It’s interesting, because I wanted to say that Sansa has been deceived, manipulated and defrauded by men (Joffrey, Littlefinger?), but when I think about who’s really at the root of her problems, I keep coming back to Cersei.

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Portraits: The Silent Sisters

The connection between the Sisters and this painting is more abstract than it is literal.  In fact, the painting is allegedly composed of seven different poses by the same young model, Sargent’s niece.  The cashmere shawl is perhaps a bit ornate for the Silent Sisters, especially considering their work.  But this painting has a certain mystical quality about it.  The composition reminds me of the classic pose of the Three Graces, but there are seven figures instead of three (fitting when you consider Westerosi religion).  The muted colors and hazy focus suggest a sense of quiet.  The figures may not match exactly to GRRM’s description of the Sisters, but in the painting I sense the same spirit I picked up on in the book.


Cashmere (1908)
John Singer Sargent
American (born Florence 1856 – 1925 died London)
oil on canvas
Bill Gates Collection

What do you think? Do you get a Silent Sisters vibe or do you just see girls in shawls?

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Portraits: Ser Loras Tyrell

I first saw this painting in the Orsay in Paris and was attracted to it out of my love of knights and fairies and fantasy.  At the time, I hadn’t yet read ASOIAF, but I recently looked through some old pictures and saw Loras immediately.  He even shares almost the same title with the painting!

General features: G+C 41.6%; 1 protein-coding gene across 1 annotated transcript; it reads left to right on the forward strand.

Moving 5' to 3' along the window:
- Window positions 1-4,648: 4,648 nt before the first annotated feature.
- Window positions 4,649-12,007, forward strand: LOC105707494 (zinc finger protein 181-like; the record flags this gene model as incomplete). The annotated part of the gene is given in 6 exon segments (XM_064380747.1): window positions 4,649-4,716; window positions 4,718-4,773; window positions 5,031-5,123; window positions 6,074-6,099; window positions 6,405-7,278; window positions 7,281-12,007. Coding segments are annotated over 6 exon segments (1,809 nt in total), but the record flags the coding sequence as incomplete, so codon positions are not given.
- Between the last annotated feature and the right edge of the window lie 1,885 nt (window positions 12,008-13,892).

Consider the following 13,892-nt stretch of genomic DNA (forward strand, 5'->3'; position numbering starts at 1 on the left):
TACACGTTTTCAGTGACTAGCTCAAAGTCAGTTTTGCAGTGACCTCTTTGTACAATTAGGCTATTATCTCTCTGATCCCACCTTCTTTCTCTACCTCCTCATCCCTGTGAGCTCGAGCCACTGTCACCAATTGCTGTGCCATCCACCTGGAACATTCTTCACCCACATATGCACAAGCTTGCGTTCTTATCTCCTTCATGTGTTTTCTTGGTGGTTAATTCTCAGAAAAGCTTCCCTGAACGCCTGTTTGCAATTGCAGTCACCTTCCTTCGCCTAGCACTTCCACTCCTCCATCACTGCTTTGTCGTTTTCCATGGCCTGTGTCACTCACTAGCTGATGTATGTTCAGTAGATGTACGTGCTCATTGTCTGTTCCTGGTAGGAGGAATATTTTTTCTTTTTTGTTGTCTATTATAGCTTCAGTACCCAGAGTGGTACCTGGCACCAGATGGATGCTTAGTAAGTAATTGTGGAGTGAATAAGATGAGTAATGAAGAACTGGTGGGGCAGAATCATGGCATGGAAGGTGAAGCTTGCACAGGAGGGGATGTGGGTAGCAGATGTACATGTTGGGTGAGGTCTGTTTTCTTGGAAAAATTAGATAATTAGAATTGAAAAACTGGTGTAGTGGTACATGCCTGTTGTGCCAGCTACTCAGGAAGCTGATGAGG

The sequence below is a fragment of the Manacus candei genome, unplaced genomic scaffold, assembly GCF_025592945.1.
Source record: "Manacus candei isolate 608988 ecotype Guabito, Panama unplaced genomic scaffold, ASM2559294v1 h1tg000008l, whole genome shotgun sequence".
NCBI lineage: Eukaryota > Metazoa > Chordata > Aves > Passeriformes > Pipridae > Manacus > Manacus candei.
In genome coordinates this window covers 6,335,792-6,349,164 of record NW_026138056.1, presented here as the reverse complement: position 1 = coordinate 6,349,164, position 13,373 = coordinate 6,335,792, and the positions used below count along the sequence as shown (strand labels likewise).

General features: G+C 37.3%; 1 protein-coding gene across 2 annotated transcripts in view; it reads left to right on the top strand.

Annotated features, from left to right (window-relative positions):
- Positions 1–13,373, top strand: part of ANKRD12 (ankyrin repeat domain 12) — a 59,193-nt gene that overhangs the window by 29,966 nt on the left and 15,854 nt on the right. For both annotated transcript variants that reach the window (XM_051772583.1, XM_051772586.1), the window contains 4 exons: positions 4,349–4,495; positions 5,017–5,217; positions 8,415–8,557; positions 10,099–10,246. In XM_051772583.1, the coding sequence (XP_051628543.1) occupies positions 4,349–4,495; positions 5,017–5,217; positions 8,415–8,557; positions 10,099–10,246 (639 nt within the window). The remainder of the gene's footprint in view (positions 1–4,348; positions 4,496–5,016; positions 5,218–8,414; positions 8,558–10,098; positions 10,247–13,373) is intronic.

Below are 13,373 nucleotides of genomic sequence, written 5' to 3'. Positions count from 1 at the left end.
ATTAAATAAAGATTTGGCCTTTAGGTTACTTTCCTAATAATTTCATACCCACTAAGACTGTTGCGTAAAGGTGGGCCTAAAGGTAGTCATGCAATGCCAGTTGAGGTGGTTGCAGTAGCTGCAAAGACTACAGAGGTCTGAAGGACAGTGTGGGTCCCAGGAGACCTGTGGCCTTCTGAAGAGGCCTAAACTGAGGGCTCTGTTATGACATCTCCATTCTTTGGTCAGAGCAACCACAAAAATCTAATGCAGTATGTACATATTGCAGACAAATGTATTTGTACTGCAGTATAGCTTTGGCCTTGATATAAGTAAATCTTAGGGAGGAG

The Knight of the Flowers (before 1894)
Georges Antoine Rochegrosse
French (born 1859 – 1938 died)
oil on canvas
Musée d’Orsay, Paris

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Portraits: Arya Stark

The long face and disheveled clothing says Arya, but it was the girl’s expression that really made me think of the younger Stark daughter.  She is sad, shocked and lost, but she is not weepy.  There’s a certain resoluteness behind her trauma.

Orphan Girl Seated in a Cemetery (1824)
Eugène Delacroix
French (born Charenton 1798 – 1863 died Paris)
oil on canvas
Musée Du Louvre, Paris

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Portraits: The Sailor’s Wife

The idea for this set of posts came to me a few days ago when I was in The Metropolitan Museum of Art.  I was waiting in line for a special exhibition and came across the painting below.  The woman’s forlorn look, the net and the sea in the background made me think of the Sailor’s Wife, a prostitute in the Happy Port of Braavos who makes all of her customers marry her before she beds them.  Her true love was allegedly lost at sea, but whether or not this is a literal or metaphorical explanation is still unclear (and there are in fact fan theories that it’s one of our well-loved characters).  Because I thought of her when I saw this painting, I wondered if I would be able to find ASOIAF characters in other works.  I’m going to post my findings here in my “Portraits” series.

Graziella (1878)
Jules-Joseph Lefebvre
French (born Tournan 1836 – 1912 died Paris)
oil on canvas
The Metropolitan Museum of Art, New York